Who's who

3 Houston innovators to know this week

Here's who you need to know this week in Houston innovation. Courtesy photos

This group of innovators to know this week are passionate people. From starting companies to making acquisitions, here's what they are up to and why you need to know their names.

Kelly McCormick, director of RED Labs

Photo courtesy of UH

Kelly McCormick is in the business of making University of Houston's entrepreneurs' dreams into realities. The RED Labs director wrote a guest article for InnovationMap about side hustles — what they are and how to make them worth their while.

"A side hustle has a science to it, and more importantly, it has an art," she writes. Read her full article here.

Randa Duncan Williams, chairman of Enterprise Products Partners LP

Photo courtesy of Texas Monthly

For the second time in three years, Texas Monthly has a new owner. But if Randa Duncan Williams — energy exec and heiress worth over $6 billion — has anything to say about it, she'll be the last new owner of the magazine. Duncan Williams — who acquired the magazine by way of a privately held company, Enterprise Products Company, that's a subsidiary of Enterprise Products Partners, the company her late father founded — says she wants to own the magazine "forever." Read the full story here.

Cody Gremminger, system engineer at Cyber One Solutions

Cody Gremminger

Photo courtesy of Cyber One Solutions

Cody Gremminger is running a booming tech services business with his fiance, Brian Carrico. The company is called Cyber One Solutions and provides management, service and IT support services to the greater Houston area with satellite offices in Austin, Dallas, Lufkin, Brenham, and Beaumont.

While business couldn't be better, the entrepreneur wants to make sure Houston takes this month to remember the losses and challenges that the LGBT community has endured to get where it is today. Read the full story here.

Trending News

Building Houston

 
 

This health tech company has made some significant changes in order to keep up with its growth. Photo via Getty Images

With a new CEO and chief operating officer aboard, Houston-based DataJoint is thinking small in order to go big.

Looking ahead to 2022, DataJoint aims to enable hundreds of smaller projects rather than a handful of mega-projects, CEO Dimitri Yatsenko says. DataJoint develops data management software that empowers collaboration in the neuroscience and artificial intelligence sectors.

"Our strategy is to take the lessons that we have learned over the past four years working with major projects with multi-institutional consortia," Yatsenko says, "and translate them into a platform that thousands of labs can use efficiently to accelerate their research and make it more open and rigorous."

Ahead of that shift, the startup has undergone some significant changes, including two moves in the C-suite.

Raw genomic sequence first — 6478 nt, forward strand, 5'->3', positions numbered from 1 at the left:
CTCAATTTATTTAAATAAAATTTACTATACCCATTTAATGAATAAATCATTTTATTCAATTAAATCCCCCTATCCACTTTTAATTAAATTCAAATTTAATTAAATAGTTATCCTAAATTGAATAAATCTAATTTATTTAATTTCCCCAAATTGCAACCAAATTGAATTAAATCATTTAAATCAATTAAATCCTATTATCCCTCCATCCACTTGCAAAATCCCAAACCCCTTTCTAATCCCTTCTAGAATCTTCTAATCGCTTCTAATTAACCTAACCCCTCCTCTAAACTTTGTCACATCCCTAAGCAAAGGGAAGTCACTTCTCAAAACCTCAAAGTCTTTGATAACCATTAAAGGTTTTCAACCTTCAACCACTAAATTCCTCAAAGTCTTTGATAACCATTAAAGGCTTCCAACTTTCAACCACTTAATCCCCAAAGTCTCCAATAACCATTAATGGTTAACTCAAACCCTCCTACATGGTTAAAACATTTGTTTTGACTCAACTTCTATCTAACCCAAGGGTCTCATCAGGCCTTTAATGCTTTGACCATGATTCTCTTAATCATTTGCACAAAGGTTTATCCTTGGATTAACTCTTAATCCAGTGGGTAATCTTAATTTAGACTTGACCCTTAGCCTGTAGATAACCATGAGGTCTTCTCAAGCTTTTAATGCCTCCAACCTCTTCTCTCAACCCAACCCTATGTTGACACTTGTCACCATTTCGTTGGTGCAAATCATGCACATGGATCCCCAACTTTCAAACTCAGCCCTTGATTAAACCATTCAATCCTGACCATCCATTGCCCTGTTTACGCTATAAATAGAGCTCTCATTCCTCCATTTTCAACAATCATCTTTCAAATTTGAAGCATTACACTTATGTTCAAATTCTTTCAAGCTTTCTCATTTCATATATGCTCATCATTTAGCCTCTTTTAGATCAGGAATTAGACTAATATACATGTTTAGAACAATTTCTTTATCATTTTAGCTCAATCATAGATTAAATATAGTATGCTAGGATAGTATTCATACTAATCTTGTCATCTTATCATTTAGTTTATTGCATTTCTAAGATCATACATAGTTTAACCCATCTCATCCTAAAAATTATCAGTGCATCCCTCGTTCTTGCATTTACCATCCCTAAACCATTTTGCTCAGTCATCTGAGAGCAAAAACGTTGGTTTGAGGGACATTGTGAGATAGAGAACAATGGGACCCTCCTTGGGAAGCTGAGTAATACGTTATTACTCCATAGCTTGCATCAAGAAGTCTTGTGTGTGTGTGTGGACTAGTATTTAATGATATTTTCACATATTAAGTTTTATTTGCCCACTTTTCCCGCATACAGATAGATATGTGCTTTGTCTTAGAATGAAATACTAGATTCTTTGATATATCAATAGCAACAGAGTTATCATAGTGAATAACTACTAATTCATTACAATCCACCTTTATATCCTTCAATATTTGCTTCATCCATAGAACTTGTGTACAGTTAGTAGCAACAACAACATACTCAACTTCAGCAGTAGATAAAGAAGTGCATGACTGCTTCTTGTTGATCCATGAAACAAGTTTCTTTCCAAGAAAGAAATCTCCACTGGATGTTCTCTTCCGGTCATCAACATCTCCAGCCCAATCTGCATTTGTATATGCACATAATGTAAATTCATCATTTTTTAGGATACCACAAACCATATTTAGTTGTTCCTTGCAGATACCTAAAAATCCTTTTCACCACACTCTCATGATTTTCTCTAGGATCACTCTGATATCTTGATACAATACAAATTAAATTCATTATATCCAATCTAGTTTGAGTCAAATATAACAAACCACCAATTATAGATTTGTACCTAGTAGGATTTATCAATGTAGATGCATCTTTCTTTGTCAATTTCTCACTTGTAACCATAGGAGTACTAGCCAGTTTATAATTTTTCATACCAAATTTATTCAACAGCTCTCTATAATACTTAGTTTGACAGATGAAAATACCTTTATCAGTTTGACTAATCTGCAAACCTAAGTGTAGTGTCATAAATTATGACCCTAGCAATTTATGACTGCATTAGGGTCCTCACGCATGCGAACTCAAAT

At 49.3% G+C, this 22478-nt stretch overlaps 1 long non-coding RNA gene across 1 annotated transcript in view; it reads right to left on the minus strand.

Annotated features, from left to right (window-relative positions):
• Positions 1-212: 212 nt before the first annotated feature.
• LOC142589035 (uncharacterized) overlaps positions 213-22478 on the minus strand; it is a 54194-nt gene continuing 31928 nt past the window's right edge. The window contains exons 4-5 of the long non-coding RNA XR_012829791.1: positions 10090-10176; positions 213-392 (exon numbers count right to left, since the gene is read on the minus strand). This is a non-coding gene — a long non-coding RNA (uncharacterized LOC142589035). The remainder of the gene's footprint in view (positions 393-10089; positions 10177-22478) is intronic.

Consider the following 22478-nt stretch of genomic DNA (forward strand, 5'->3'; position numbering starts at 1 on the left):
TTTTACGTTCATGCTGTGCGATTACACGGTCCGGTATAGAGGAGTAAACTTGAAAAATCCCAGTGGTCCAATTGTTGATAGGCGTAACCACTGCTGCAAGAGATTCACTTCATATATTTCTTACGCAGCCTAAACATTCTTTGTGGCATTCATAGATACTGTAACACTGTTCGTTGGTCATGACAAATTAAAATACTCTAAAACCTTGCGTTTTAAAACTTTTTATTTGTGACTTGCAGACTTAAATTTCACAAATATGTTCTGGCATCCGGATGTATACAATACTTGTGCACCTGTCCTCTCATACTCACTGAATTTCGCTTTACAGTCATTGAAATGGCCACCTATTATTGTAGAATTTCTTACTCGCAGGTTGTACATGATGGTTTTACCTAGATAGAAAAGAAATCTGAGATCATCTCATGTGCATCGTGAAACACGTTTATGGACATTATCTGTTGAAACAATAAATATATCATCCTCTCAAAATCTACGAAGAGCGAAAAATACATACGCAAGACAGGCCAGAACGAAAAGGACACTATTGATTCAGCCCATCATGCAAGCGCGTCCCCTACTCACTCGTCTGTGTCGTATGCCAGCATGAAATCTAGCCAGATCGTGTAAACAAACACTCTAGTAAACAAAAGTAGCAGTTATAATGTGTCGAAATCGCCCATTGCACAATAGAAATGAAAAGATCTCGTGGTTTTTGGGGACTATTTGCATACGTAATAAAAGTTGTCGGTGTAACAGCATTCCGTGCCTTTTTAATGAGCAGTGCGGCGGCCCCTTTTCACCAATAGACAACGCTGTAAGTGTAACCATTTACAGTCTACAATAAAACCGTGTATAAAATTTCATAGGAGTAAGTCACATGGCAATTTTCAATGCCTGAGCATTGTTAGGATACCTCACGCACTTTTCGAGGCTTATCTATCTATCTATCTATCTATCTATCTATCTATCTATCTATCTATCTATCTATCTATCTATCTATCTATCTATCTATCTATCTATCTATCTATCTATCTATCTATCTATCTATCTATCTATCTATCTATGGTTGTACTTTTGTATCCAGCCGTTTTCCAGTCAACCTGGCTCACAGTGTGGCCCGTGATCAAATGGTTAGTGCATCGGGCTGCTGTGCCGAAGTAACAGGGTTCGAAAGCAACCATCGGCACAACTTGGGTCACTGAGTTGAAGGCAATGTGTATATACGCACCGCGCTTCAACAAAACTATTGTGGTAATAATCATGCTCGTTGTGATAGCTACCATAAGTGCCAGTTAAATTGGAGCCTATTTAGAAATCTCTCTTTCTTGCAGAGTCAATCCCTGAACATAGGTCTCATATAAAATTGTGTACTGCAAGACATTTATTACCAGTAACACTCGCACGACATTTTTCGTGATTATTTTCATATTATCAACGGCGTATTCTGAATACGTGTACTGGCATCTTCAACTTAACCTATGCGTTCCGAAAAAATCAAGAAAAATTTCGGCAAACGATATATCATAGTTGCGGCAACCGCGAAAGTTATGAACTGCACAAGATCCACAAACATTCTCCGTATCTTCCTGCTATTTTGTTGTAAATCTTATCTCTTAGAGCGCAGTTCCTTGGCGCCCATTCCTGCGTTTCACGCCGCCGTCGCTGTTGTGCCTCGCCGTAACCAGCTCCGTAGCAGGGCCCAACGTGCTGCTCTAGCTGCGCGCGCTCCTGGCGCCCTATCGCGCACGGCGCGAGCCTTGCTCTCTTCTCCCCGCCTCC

Yatsenko became CEO in February after stints as vice president of R&D and as president. He co-founded the company as Vathes LLC in 2016. Yatsenko succeeded co-founder Edgar Walker, who had been CEO since May 2020 and was vice president of engineering before that.

In tandem with Yatsenko's ascent to CEO, the company brought aboard Jason Kirkpatrick as COO. Kirkpatrick previously was chief financial officer of Houston-based Darcy Partners, an energy industry advisory firm; chief operating officer and chief financial officer of Houston-based Solid Systems CAD Services (SSCS), an IT services company; and senior vice president of finance and general manager of operations at Houston-based SmartVault Corp., a cloud-based document management company.

"Most of our team are scientists and engineers. Recruiting an experienced business leader was a timely step for us, and Jason's vast leadership experience in the software industry and recurring revenue models added a new dimension to our team," Yatsenko says.

Other recent changes include:

  • Converting from an LLC structure to a C corporation structure to enable founders, employees, and future investors to be granted shares of the company's stock.
  • Shortening the business' name to DataJoint from DataJoint Neuro and recently launching its rebranded website.
  • Moving the company's office from the Texas Medical Center Innovation Institute (TMCx) to the Galleria area. The new space will make room for more employees. Yatsenko says the 12-employee startup plans to increase its headcount to 15 to 20 by the end of this year.

Over the past five years, the company's customer base has expanded to include neuroscience institutions such as Princeton University's Princeton Neuroscience Institute and Columbia University's Zuckerman Institute for Brain Science, as well as University College London and the Norwegian University of Science and Technology. DataJoint's growth has been fueled in large part by grants from the U.S. Defense Advanced Research Projects Agency (DARPA) and the Brain Research Through Advancing Innovative Neurotechnologies (BRAIN) Initiative at the National Institutes of Health (NIH).

"The work we are tackling has our team truly excited about the future, particularly the capabilities being offered to the neuroscience community to understand how the brain forms perceptions and generates behavior," Yatsenko says.

Trending News